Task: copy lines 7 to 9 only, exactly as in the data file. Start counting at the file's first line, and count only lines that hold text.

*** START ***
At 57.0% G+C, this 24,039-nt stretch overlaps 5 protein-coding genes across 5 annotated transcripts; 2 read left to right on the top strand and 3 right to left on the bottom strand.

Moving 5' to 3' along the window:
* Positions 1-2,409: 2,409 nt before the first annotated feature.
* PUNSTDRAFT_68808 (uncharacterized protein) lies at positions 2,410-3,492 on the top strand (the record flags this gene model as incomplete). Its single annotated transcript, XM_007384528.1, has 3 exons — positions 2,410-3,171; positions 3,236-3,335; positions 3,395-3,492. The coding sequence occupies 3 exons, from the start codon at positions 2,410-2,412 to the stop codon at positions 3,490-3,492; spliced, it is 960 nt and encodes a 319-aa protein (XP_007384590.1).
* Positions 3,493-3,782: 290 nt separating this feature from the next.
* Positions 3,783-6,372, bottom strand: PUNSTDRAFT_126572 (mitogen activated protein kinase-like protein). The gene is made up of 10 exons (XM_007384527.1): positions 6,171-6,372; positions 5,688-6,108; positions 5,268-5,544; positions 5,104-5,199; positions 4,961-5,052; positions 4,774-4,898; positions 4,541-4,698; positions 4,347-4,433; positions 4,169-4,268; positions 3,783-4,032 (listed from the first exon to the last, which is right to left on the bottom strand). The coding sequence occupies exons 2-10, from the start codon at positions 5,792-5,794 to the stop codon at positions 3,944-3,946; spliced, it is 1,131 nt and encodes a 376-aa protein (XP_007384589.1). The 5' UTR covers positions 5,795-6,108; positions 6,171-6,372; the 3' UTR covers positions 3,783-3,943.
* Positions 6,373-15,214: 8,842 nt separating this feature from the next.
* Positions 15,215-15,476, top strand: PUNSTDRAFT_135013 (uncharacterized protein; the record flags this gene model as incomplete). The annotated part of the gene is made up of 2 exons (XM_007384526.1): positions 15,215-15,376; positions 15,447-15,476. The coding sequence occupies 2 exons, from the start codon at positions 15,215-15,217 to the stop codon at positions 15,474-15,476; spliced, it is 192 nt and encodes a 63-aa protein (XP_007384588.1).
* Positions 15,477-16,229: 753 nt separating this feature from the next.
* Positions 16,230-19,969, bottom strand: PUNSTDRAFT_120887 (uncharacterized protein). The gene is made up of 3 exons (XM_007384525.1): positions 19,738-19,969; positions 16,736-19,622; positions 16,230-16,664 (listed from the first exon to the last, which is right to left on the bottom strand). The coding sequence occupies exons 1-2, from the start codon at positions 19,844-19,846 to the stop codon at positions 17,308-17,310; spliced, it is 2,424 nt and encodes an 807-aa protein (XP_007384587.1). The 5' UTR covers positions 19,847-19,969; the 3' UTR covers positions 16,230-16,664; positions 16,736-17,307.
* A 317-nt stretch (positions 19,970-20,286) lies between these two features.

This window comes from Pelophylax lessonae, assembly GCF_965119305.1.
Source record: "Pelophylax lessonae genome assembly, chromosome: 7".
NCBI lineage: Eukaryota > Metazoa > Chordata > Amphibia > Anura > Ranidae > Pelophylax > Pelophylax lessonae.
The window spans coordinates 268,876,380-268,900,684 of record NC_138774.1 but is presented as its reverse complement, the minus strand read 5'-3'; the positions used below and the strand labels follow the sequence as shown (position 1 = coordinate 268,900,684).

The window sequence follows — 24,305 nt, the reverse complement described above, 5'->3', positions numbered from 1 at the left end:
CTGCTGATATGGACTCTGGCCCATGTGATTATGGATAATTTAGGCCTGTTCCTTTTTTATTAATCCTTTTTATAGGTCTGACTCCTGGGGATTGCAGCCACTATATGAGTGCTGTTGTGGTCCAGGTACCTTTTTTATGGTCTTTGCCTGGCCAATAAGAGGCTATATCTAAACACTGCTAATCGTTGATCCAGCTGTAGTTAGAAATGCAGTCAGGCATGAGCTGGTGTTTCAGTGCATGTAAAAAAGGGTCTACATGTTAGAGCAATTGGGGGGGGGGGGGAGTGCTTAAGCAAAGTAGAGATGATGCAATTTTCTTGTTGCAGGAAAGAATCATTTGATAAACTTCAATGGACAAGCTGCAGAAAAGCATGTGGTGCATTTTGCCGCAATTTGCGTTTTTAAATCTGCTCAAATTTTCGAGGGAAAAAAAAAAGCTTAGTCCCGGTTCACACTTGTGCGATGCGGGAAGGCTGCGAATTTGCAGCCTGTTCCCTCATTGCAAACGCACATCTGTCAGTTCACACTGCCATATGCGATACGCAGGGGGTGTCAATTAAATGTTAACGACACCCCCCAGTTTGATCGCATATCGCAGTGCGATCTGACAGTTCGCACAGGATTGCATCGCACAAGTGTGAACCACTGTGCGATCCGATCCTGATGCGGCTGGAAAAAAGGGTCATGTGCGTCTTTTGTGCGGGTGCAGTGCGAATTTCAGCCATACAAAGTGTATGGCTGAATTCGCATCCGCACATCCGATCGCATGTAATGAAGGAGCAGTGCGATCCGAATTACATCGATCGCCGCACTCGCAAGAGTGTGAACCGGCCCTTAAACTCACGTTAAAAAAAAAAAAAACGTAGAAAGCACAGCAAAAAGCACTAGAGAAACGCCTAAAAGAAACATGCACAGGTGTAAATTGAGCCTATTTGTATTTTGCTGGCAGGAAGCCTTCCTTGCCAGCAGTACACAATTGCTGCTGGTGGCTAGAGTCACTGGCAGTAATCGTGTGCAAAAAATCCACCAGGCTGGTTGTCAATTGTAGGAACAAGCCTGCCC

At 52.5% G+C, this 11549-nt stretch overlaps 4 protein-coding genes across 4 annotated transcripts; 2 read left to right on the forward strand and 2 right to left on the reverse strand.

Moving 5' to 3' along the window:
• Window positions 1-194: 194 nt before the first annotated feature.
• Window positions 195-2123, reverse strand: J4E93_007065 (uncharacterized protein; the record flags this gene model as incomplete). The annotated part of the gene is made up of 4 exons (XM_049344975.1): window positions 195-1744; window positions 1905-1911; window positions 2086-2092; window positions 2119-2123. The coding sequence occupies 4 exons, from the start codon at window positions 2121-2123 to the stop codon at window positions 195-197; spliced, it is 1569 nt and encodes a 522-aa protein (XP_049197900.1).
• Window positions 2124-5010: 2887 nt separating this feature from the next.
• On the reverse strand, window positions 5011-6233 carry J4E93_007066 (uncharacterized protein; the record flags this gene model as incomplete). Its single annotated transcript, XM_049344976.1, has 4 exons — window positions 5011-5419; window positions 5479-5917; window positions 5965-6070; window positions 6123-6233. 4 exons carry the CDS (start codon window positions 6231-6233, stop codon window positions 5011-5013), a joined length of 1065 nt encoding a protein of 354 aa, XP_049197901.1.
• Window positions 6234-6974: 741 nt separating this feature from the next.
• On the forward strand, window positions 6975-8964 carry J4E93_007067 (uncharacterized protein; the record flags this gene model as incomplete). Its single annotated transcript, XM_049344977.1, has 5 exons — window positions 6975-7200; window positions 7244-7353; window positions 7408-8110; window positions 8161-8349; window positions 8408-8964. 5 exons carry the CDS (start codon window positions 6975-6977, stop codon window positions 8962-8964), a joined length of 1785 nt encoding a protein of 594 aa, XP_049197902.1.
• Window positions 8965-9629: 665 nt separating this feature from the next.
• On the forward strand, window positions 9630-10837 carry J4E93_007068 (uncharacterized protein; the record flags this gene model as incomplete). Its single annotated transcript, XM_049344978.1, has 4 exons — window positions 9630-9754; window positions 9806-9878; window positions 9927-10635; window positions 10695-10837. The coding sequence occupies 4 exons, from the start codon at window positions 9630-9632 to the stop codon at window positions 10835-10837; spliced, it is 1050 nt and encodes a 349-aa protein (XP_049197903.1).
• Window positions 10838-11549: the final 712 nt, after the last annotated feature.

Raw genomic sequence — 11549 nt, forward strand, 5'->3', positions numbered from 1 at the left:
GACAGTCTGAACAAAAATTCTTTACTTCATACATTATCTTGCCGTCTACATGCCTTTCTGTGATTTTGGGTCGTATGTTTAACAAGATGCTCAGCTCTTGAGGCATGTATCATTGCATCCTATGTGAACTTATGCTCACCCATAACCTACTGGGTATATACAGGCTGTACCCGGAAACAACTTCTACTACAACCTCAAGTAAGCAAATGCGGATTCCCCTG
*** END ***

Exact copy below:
* Positions 6,373-15,214: 8,842 nt separating this feature from the next.
* Positions 15,215-15,476, top strand: PUNSTDRAFT_135013 (uncharacterized protein; the record flags this gene model as incomplete). The annotated part of the gene is made up of 2 exons (XM_007384526.1): positions 15,215-15,376; positions 15,447-15,476. The coding sequence occupies 2 exons, from the start codon at positions 15,215-15,217 to the stop codon at positions 15,474-15,476; spliced, it is 192 nt and encodes a 63-aa protein (XP_007384588.1).
* Positions 15,477-16,229: 753 nt separating this feature from the next.